"Religion is fundamentally opposed to everything I hold in veneration — courage, clear thinking, honesty, fairness, and above all, love of the truth."
— H. L. Mencken


Adler is the one credited with the "They didn't write any good books" quote, not the panel that decided on the selections.  He may be a bigot, he may not be. It seems immaterial, but what I do find interesting is:

Wikipedia-After debates about what to include and how to present it, with an eventual budget of $2,000,000, the project was ready. It was presented at a gala at the Waldorf-Astoria Hotel in New York City on April 15, 1952. In his speech, Hutchins said "This is more than a set of books, and more than a liberal education. Great Books of the Western World is an act of piety. Here are the sources of our being. Here is our heritage. This is the West. This is its meaning for mankind." The first two volumes would be presented to Queen Elizabeth II of the United Kingdom and U.S. President Harry S. Truman.

These Great Books were trumpeted as the voice of the West.  Adler may call it "affirmative action", but it seems appropriate that there be some non-white male representation.  This looks like a celebration of white men, by white men, for white men.  Not one woman made enough of a contribution to be included?  Not one man that wasn't Caucasian?  It seems to me that instead of stating in a matter of fact way that "They didn't write any good books"  Adler could have conceded that there may have been some academic bias in the selection process.  The suggestion that this was a completely objective undertaking and that "affirmative action" would be the only way that non-whites or women could be included seems unlikely.  It seems more likely that he and his colleagues simply weren't familiar enough with certain schools of thought to include non-whites or females.  If the selection panel for the West's "meaning for mankind" actually contained some women and non-whites  and all the selected authors still ended up being white males, maybe folks wouldn't have called shenanigans in the first place.  Maybe then Adler wouldn't have been backed into the position of making such a statement as "They didn't write any good books".  If such were the case, maybe my prof wouldn't have been standing in front of a class making damning statements about the front man and defender of this whole undertaking.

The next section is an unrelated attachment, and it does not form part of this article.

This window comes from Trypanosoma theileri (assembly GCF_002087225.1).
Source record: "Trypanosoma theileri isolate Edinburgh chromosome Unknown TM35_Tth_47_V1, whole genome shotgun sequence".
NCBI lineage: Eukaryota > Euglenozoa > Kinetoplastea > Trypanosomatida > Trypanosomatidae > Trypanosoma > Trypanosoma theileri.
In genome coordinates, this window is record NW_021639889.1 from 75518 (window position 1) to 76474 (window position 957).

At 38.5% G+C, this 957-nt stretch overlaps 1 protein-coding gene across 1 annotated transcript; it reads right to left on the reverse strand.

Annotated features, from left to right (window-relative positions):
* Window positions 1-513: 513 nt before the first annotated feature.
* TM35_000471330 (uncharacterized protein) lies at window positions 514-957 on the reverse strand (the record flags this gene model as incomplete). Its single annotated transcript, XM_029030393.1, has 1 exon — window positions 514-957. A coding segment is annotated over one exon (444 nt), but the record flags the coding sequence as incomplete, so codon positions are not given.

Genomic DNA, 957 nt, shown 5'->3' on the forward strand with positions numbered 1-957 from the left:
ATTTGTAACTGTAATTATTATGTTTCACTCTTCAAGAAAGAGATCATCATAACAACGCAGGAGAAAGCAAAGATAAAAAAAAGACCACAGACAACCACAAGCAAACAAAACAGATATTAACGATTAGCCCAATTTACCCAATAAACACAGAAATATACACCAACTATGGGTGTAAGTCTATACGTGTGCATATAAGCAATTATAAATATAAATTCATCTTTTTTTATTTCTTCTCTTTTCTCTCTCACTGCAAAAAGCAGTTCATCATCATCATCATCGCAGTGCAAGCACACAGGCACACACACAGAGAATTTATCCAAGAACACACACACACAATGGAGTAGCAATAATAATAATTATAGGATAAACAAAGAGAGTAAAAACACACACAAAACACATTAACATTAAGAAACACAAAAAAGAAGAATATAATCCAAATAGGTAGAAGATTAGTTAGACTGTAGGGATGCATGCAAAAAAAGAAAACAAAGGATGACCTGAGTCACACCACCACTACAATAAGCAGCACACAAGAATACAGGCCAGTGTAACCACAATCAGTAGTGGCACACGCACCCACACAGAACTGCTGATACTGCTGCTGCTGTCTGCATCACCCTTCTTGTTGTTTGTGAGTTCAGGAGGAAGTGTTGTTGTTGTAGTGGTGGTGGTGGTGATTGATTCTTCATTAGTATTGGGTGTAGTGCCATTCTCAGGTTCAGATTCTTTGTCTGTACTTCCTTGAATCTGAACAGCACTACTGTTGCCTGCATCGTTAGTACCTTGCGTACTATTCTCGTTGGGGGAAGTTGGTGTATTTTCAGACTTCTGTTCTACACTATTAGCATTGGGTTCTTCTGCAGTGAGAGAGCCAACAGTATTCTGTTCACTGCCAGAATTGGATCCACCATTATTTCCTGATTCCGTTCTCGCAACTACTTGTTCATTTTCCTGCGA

Thanks for bringing Adler's statement to this discussion.  I looked at the article in which it appeared titled "A Curmudgeon Stands His Ground."  I think that the quote from Gates is particularly relevant: